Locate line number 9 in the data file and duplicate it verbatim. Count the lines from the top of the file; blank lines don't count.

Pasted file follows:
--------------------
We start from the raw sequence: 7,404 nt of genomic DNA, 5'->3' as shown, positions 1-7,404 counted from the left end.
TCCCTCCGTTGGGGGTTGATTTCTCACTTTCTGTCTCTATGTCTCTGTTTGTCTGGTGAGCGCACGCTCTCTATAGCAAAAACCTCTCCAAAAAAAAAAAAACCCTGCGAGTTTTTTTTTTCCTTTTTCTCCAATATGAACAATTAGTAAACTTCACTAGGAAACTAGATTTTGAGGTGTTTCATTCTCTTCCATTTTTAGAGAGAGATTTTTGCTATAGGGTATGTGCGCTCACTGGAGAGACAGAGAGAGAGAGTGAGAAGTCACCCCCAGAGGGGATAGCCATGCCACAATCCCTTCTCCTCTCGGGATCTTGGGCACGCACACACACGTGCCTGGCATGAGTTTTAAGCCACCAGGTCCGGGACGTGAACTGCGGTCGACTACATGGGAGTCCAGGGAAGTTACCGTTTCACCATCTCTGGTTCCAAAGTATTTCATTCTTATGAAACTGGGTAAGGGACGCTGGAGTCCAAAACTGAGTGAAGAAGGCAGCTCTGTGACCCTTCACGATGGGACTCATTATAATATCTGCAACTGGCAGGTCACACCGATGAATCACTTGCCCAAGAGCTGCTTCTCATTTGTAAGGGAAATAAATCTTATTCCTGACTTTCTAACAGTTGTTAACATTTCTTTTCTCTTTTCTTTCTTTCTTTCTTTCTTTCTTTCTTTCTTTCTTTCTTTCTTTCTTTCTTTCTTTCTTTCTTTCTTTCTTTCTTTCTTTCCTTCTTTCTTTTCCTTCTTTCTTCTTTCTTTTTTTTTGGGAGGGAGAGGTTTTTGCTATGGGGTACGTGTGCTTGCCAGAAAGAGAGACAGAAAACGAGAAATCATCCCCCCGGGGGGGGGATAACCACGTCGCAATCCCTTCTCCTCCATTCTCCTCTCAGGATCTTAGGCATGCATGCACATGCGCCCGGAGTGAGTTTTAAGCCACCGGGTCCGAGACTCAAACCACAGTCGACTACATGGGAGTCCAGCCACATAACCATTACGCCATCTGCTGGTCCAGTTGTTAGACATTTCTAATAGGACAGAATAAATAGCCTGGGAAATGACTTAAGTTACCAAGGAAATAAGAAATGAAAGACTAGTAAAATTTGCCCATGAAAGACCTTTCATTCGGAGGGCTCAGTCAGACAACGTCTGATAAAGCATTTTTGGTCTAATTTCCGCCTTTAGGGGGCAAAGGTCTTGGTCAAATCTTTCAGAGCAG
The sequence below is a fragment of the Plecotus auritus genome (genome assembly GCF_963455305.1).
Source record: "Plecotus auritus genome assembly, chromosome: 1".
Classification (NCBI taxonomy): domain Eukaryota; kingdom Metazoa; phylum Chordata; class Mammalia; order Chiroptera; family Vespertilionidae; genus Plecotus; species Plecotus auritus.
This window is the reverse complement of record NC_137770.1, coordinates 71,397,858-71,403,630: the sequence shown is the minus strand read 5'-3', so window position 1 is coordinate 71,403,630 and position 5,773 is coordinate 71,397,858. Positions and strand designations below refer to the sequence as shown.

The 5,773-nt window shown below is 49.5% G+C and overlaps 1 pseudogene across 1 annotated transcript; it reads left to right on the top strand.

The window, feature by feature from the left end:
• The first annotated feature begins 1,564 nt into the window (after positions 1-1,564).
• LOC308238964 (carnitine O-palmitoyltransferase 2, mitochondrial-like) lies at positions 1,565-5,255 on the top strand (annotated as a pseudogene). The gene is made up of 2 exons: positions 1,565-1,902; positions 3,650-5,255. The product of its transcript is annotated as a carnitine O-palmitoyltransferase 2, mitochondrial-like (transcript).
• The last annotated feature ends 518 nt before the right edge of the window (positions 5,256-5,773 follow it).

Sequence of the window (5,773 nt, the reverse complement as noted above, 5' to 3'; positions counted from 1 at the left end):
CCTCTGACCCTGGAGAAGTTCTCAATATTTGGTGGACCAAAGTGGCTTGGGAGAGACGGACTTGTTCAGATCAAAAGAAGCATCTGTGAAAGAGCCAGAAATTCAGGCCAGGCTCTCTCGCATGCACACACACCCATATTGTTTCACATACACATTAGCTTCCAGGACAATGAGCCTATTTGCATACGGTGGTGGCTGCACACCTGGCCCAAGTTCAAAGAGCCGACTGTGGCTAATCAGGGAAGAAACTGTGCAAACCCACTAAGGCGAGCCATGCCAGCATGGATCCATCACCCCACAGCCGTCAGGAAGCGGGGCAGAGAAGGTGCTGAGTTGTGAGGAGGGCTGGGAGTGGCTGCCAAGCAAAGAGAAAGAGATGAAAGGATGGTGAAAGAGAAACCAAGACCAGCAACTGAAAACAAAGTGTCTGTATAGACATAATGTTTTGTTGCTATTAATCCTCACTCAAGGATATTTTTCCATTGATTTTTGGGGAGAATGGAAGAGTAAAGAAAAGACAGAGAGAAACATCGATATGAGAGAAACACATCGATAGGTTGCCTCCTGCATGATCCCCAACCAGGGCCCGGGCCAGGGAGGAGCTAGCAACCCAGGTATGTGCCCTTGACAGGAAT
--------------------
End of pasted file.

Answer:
• The first annotated feature begins 1,564 nt into the window (after positions 1-1,564).